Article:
Crooks Character Analysis
In the novel, the character is given that name because he has a crooked back. As a character, he is used by the author to explain the effect of discrimination. He stays alone because he is the only black worker in the ranch. The first characteristic he has is pride. Even though he is discriminated, he does not want to show other people that he is weal. He tells Lennie that since he is not allowed to go where the other white workers live, his privacy should be respected as well. He does not expect the other people to come where he lives. He wants to maintain his self-respect even when lonely.
Despite his loneliness, Crooks is friendly. At first, he threatens Lennie not to come into his room. However, his resistance wears out, and he strikes a conversation with him. This shows that Crooks yearns for company. Additionally, he also welcomes Candy to enter his room. They are involved in a friendly conversation until Curley’s wife shows up. Though he finds the idea of George and Lennie buying a ranch obnoxious at first, he wants to join then when he hears how they intend to accomplish it. This shows just how much Crooks would like to make new friends.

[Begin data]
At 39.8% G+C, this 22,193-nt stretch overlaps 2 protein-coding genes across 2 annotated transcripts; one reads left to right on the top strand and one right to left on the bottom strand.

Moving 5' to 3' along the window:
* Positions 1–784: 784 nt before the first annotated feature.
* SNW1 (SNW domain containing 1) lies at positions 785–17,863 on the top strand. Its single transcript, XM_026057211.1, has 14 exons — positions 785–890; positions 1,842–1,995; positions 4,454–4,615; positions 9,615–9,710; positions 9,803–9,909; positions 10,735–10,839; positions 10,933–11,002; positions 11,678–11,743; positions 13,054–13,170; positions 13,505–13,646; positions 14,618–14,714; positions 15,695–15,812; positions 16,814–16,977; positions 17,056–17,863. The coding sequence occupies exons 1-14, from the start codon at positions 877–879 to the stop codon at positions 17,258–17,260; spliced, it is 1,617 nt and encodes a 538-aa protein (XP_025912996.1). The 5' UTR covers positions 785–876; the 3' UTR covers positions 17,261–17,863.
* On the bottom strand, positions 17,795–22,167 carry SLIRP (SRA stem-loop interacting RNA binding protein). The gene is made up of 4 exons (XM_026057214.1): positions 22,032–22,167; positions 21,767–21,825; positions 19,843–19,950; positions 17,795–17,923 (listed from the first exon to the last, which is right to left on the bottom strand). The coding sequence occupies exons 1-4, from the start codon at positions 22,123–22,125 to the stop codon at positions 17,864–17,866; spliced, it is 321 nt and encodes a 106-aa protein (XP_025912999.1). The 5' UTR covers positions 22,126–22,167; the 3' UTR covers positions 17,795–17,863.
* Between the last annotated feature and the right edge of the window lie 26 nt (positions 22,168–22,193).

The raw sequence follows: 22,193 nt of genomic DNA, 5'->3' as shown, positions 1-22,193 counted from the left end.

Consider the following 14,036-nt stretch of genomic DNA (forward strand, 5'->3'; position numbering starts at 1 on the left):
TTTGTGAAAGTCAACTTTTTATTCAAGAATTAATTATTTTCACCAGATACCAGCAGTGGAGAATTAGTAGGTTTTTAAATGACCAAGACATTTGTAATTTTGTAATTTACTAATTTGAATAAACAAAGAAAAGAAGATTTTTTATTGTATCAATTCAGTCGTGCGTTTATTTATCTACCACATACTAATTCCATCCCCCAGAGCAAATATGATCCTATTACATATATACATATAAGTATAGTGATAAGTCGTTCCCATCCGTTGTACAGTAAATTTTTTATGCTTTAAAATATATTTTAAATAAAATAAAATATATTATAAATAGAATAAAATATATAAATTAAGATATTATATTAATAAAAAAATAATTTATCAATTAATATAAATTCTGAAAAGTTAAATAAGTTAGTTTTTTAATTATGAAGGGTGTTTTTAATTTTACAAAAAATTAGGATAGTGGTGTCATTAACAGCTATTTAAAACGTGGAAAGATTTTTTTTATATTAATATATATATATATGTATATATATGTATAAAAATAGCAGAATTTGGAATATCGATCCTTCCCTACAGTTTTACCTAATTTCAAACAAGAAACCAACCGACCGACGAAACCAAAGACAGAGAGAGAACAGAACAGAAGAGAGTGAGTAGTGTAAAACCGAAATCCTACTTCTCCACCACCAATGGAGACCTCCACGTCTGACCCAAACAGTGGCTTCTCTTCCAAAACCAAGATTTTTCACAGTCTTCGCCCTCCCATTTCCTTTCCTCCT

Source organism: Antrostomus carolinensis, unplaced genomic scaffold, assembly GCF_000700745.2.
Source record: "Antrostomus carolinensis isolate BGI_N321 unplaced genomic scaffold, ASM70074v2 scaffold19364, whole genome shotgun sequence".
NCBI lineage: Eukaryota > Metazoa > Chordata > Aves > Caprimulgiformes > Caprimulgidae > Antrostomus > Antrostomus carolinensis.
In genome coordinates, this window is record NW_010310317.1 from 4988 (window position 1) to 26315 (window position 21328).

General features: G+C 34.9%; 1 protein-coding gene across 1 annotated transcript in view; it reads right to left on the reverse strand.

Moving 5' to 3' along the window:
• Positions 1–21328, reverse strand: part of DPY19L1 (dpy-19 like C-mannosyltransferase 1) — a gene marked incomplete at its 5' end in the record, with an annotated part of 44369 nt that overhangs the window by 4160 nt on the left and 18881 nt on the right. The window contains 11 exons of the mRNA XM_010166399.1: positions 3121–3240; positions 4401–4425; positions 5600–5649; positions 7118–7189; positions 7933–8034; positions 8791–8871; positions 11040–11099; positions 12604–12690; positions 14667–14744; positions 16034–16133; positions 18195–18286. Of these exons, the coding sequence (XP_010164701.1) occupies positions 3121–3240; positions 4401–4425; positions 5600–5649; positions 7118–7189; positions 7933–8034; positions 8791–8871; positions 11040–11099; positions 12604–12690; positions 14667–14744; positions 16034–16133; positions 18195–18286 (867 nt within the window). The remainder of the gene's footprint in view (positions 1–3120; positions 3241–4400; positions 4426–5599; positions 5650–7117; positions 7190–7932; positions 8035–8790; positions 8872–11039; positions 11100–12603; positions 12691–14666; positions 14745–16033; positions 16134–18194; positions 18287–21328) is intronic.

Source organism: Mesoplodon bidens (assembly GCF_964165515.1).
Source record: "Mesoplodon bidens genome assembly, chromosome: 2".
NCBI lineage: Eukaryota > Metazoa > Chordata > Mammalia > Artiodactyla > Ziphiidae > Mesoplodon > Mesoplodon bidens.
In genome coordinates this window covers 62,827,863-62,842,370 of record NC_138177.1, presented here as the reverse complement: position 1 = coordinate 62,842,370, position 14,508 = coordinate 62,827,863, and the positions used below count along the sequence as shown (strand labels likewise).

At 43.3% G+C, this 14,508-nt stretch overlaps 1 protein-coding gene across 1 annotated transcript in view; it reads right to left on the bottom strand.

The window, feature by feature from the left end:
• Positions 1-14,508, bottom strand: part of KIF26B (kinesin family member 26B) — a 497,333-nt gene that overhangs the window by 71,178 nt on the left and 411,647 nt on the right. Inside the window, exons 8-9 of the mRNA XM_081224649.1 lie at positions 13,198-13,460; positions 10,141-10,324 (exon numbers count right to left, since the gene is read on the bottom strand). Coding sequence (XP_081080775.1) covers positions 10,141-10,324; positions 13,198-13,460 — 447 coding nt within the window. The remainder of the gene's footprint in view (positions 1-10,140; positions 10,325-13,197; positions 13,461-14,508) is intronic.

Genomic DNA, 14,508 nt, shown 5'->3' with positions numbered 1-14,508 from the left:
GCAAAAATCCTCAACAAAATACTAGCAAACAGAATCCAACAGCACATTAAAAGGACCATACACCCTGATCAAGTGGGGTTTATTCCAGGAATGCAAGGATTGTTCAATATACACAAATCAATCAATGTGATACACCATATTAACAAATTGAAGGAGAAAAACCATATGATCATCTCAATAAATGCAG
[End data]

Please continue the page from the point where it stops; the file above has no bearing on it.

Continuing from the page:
Crooks is strong-willed. Even though he is mistreated on the farm, he believes that life has to move on. Discrimination is not a situation that anyone can find easy to deal with. Though he is the only black worker on the farm, he lives his life.
His intelligence is seen as the things found in his room. First, there is an old dictionary. That shows that Crooks has a hunger to acquire and apply the knowledge learned. There are also raw materials and spectacles. All these materials show that Crooks is a lover of things that nourish his brain. However, given the conditions that the black people lived in during the period the book is written, it is obvious that Crook’s quest for enlightenment may not help him much.
Additionally, Crooks is fearful. When Curley’s wife threatens him that he will tell people he tried to rape her, he feels uncomfortable. The reader can deduce that this fear is caused by the fact that Crooks does not mention that he has any other home. Being black, he sometimes has to put up with unfair treatment.